Arbitrary Substance Identification

All right, this can quite possibly turn out to be the silliest question I’ve ever asked in GQ, but I want a toy to play with. My background in chemistry is very limited but I am eager and able to learn. Today I woke up with the idea that it would be cool to have some sort of a… chromatographer… spectroscope… err… thing in my apartment. You see my problem, I don’t even know what I want.

Basically my goal is to be able to feed it inorganics and simple organic samples and get some sort of statistics that can be used to identify the substances involved. I know next to nothing about the practical aspect of these things so I don’t even know if for something this complex I’d need a single device or a multi-room lab costing tens of millions of dollars. I guess it’d be fun if I could identify things like ammonia, chlorine, table salt, baking soda, aspirin, caffeine, sucrose, glucose, etc. How much space/time/money/education do I need for this? Is there a single device?

I told you it was silly.


Ok, searching around the web it seems that what I want is actually a fairly small device akin to the HP 6890 series gas chromatograph. It seems these can be acquired used for a price of a used car. Anything cheaper?

Well, there’s basic organic analysis, the sort you do in an introductory university organic chemistry lab course. For that, you’ll need some glassware (one of these kits should do nicely), a well-ventilated area, a heating mantle, a cold water source, and some basic solvents (reagent-grade water, ethanol, and acetone).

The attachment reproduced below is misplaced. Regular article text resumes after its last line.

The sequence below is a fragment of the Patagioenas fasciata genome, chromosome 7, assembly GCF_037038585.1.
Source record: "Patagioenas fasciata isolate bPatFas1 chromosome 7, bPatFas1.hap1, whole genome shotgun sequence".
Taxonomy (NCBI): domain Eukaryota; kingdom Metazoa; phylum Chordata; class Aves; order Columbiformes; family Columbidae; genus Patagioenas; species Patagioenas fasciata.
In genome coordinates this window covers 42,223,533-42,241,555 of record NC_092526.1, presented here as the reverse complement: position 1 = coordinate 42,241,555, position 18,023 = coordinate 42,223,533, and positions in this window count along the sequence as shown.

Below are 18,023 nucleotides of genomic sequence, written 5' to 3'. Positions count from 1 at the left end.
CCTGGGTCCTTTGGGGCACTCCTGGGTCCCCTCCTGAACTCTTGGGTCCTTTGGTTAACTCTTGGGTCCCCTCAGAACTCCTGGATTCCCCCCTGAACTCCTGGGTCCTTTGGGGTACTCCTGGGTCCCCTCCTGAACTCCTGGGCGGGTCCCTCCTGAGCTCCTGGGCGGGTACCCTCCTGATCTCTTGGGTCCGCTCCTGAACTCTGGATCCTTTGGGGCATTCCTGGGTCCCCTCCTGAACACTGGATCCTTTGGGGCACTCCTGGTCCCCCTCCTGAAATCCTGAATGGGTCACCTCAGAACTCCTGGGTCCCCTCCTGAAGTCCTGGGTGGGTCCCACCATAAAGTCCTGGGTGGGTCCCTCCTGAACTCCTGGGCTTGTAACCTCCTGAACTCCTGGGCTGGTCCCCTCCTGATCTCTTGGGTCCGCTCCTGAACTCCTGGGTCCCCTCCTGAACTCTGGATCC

With that, some standard tables and some patience, it should be possible to do basic identification of organic substances based on boiling point/melting point, isolate color and crystalline structure, etc. Add a few more hazardous reagents, and you could do thin-layer chromatography for analysis.

As for “you put it in and it tells you what you have” devices…those are typically very expensive. That gas chromatograph system that you mentioned is one; there’s also HPLC (High-Performance Liquid Chromatography) and EM (IR, UV, Raman, etc) spectroscopy systems, starting at “stupidly expensive” and rising to “astronomically expensive”.

There’s also mass spectrometry and NMR (Nuclear Magnetic Resonance) systems. These start at “astronomically expensive” and go up from there.

Education-wise, a university course or three in laboratory chemistry couldn’t hurt. A typical gas chromatograph or IR spectroscope wouldn’t output data that a layman would be able to understand, anyway.